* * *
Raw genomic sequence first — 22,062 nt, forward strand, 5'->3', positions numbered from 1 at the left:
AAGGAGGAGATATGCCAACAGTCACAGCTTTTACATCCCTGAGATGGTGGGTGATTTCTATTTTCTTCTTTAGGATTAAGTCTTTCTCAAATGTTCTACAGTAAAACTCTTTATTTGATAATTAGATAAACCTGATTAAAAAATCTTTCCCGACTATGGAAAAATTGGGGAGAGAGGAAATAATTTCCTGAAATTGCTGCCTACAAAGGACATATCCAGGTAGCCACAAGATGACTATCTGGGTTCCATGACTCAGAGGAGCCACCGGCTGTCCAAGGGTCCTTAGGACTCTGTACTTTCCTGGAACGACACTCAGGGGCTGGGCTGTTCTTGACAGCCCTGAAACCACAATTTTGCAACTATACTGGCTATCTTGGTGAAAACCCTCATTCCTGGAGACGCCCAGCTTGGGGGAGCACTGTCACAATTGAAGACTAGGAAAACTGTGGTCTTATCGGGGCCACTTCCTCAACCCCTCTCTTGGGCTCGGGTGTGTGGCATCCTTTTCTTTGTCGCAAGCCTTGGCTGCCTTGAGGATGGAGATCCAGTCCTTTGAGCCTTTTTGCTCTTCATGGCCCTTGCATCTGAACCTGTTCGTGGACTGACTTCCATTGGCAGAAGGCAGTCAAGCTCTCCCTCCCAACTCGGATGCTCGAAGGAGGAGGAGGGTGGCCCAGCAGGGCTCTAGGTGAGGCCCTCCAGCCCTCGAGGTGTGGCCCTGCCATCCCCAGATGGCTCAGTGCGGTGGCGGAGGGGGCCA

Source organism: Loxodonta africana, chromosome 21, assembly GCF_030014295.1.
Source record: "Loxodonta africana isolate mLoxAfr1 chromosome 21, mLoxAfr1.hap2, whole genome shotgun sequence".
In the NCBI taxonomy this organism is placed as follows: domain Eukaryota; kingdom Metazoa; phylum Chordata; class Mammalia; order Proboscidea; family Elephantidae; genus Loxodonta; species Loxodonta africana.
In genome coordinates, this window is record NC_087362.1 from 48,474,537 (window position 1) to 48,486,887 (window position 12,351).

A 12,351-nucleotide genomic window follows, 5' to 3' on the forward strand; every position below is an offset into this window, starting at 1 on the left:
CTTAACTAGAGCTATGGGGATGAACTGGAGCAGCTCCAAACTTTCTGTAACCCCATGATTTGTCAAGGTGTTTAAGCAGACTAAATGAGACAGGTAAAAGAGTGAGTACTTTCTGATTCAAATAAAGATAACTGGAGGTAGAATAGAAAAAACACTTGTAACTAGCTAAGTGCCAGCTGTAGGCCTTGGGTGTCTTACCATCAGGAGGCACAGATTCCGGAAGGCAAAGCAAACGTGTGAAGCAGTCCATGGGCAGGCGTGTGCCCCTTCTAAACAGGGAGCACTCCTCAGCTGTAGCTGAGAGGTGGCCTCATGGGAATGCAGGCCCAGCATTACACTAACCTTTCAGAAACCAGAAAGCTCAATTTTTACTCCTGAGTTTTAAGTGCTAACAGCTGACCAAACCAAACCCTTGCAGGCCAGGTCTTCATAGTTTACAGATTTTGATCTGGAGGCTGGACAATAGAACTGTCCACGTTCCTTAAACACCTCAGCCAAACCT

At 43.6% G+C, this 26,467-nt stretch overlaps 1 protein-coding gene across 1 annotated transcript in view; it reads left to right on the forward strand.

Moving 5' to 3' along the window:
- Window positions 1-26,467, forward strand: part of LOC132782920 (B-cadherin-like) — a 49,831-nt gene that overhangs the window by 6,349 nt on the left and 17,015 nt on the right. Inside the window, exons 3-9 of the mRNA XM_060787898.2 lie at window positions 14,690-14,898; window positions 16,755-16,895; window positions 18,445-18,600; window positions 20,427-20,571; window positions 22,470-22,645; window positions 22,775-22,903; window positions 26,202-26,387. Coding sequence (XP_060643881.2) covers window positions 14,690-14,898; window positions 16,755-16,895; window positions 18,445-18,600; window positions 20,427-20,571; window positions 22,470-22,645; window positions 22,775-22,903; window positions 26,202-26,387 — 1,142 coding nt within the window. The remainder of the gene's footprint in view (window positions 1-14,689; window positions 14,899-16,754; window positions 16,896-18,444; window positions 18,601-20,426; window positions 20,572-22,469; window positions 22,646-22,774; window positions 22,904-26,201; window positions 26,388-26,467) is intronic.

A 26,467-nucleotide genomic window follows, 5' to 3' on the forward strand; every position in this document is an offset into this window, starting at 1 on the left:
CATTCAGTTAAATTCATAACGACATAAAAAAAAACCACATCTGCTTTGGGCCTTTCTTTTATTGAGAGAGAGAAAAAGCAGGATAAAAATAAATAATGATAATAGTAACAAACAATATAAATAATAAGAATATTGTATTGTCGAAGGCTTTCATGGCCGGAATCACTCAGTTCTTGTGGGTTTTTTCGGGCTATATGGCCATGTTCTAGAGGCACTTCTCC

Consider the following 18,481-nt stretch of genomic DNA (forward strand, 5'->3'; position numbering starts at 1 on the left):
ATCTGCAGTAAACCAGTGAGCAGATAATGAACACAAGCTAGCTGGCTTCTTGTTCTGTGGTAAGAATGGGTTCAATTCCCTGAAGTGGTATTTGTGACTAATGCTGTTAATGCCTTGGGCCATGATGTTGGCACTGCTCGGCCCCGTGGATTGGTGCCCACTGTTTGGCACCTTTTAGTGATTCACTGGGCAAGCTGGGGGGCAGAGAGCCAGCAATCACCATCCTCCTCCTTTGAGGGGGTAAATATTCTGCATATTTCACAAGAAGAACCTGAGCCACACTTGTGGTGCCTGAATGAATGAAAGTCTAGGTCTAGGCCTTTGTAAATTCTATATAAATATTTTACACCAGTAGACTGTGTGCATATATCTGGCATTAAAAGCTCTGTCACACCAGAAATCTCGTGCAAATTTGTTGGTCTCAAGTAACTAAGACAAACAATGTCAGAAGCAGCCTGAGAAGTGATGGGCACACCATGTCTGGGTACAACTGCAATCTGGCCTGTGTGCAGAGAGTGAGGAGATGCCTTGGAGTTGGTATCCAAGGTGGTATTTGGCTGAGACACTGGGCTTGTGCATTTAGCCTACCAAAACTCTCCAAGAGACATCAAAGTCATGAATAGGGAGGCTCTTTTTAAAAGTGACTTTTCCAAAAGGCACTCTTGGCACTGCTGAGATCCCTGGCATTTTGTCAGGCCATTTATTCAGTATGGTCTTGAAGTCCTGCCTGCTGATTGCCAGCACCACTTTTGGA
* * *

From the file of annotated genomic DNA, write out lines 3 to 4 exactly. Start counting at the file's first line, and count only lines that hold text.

Source organism: Loxodonta africana, chromosome 21, assembly GCF_030014295.1.
Source record: "Loxodonta africana isolate mLoxAfr1 chromosome 21, mLoxAfr1.hap2, whole genome shotgun sequence".